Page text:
Michael Sam: Creating Individuals of Conformists?

We make choices every day, including the decision of whether we want to conform to the ideals of society or make our own path. In the eyes of political theorist John Stuart Mill we must listen to the ideas of people as we grow up, but as we hit adulthood we must stray from the expectations of others and make our own decisions. These decisions create unique approaches to various situations and scenarios that might set new precedents or norms for society.

The world of sports is always changing, as controversial topics and debates affect all aspects of life for the public. Recently, Michael Sam has become a major figure in the NFL, but for his actions off the field rather than on it. Prior to entering the NFL draft Sam became the first openly gay player in the league, sparking debate over the issue of sexuality.

Mill would agree Michael is an individual, considering he went against societal norms and initiated another form of acceptance within one of the most popular pastimes in America, yet his actions have established another model for athletes in the future.

Michael Sam playing for the St. Louis Rams.
Michael Sam playing for the St. Louis Rams.

In November, GQ magazine named Michael Sam one of the 2014 Men of the Year. In the interview, Michael stated that he didn’t want this story to happen, claiming that the media portrays him as the gay football player rather than a football player who happens to be gay. Whether he wants it or not, Sam has become a role-model for other players in sport leagues across the United States. This began when Barrack Obama congratulated Michael, the Rams, and the NFL for taking an important step forward in the nations’ journey. Since then, a number of collegiate athletes from across the nation have come out publicly in a variety of sports. Looking at the way Missouri handled the situation with Michael Sam gives hope for others in his position. 

Though Sam is happy he has inspired other athletes to follow in his footsteps, the decision by these athletes to take the same actions as him is another form of conformity. The theory proposed by Mill would encourage other gay athletes to find unique and different ways to go about their personal situations as opposed to simply following the path made by Michael Sam.

Missouri students holding T-shirts showing their support for Michael Sam.
Missouri students holding T-shirts showing their support for Michael Sam.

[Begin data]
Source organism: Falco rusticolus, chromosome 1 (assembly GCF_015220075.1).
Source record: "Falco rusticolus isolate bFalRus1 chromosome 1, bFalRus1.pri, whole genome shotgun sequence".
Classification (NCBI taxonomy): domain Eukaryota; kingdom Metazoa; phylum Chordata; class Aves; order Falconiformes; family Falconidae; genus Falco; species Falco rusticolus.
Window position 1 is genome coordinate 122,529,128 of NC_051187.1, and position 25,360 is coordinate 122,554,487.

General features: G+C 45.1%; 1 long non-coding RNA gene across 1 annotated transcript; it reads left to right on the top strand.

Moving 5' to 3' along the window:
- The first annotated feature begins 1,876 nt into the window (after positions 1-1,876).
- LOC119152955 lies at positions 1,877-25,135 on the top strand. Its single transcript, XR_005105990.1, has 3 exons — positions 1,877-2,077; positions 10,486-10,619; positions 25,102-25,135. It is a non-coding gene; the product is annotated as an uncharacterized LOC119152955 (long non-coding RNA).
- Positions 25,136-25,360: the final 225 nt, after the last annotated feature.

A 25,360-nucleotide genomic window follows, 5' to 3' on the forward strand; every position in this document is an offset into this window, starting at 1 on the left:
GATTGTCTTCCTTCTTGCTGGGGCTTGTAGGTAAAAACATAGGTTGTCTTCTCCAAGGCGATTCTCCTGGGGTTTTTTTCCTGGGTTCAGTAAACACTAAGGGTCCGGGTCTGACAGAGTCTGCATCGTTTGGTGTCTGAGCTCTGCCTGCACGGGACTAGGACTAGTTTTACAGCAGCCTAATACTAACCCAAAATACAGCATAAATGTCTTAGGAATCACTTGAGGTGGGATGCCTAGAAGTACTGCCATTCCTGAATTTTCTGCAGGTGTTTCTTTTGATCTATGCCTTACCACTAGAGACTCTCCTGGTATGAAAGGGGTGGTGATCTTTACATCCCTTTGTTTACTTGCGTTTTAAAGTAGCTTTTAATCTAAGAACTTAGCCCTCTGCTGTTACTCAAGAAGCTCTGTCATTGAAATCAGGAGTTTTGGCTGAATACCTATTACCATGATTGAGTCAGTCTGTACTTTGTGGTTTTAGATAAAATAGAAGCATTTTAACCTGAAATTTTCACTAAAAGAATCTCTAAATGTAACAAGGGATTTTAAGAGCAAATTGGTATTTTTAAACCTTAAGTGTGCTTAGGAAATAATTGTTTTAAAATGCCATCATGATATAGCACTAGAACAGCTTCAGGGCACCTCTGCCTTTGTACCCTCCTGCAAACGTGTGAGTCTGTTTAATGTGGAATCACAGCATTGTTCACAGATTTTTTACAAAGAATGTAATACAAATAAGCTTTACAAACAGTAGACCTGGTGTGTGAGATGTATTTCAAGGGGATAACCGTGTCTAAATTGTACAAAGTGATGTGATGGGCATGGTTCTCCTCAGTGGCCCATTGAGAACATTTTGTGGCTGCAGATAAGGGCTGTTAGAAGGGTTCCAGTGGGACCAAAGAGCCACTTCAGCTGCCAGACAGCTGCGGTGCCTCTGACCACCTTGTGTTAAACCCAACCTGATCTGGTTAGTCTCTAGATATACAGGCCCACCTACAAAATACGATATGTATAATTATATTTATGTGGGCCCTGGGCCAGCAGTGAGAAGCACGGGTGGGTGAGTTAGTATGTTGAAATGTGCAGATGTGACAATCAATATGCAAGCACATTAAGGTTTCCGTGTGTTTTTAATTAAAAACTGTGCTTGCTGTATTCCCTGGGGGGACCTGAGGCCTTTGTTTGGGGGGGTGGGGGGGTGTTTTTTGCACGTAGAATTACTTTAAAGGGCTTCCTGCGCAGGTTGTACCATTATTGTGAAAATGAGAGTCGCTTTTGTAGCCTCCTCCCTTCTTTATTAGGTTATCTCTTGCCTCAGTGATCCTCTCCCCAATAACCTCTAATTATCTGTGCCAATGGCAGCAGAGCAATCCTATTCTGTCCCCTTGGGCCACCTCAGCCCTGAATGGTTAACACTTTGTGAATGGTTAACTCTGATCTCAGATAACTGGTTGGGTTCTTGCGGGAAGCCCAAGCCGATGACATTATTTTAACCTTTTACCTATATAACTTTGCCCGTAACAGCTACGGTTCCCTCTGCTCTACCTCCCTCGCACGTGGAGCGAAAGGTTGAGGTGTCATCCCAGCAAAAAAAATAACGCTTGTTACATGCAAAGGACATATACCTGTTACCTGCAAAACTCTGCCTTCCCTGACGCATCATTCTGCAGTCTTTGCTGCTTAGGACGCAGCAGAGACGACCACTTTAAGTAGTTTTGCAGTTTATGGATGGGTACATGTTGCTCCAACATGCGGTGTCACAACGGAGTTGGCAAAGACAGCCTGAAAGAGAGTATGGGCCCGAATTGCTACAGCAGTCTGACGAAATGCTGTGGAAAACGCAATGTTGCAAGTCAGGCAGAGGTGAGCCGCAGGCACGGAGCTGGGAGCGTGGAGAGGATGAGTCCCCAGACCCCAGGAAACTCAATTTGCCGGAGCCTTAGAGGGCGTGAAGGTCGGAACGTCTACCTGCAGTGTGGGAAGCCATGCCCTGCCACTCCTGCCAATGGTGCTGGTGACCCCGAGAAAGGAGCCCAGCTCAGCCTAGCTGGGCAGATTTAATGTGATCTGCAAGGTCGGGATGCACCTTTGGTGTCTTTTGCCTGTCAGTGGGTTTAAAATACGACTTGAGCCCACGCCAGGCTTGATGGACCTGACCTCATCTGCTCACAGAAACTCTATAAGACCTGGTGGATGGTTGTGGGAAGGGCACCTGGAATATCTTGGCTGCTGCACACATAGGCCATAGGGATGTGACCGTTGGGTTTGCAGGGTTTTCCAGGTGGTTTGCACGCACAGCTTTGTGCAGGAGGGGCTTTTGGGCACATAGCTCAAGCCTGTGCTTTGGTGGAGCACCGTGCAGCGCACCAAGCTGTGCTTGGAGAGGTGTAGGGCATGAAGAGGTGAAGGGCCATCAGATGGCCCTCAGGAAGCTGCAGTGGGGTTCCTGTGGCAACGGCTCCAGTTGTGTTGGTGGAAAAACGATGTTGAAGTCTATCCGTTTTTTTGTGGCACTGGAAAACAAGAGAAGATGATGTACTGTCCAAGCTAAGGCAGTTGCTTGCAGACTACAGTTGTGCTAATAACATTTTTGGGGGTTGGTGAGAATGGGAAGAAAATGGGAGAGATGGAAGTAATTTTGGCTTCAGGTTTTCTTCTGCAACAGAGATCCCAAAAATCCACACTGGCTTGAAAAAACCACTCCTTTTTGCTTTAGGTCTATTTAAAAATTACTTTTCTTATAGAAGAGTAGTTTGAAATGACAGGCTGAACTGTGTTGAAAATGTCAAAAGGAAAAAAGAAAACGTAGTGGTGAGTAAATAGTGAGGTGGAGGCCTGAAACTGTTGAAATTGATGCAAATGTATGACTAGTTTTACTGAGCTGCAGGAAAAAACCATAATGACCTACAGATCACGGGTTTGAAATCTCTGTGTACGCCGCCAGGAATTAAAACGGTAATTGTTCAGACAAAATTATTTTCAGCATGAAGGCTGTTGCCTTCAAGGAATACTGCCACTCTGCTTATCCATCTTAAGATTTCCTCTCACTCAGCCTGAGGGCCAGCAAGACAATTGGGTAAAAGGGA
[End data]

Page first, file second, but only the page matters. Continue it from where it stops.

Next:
Instead, they should look at what Sam did and make their own choices and make a decision for themselves. Additionally, Mill would encourage other participants in sports who are gay to be individuals and not conform to the ideals of society, by keeping it secret.

Regardless, this is a great example of what Mill wants to see happen within the general public, and Michael Sam is a true individual who chose to be himself without a care for the expectations of others. As the years progress, it is apparent more athletes will come out about their sexuality and this is in part due to Sam. The question is, will these individuals choose to deal with their situation in their own way, or instead conform to the precedent now in place?

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2 thoughts on “Michael Sam: Creating Individuals of Conformists?

  1. The opposite of courage is not cowardice; it is conformity. That’s the problem today; people striving to be someone else because, evidently, they feel like being themselves is not good enough.

    I think it is important to have role models, but, ultimately, everyone should strive to be the best version of themselves they can be. John Stuart Mill addresses a valid issue and was ahead of his time for doing so.

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  2. Although I understand your ideas about Mill and Michael Sam and conformity, I am not sure I would view Michael Sam as a “role model” for gay athletes. I see him more as a trailblazer for those still afraid to come out. Mill encourages individuality which Sam definitely shows; however, I don’t agree with calling every player who comes out in major sports a conformist. They are not conforming because being gay in professional sports is still not a societal norm. I liked the post and the ideas behind it despite the few minor differences I feel.

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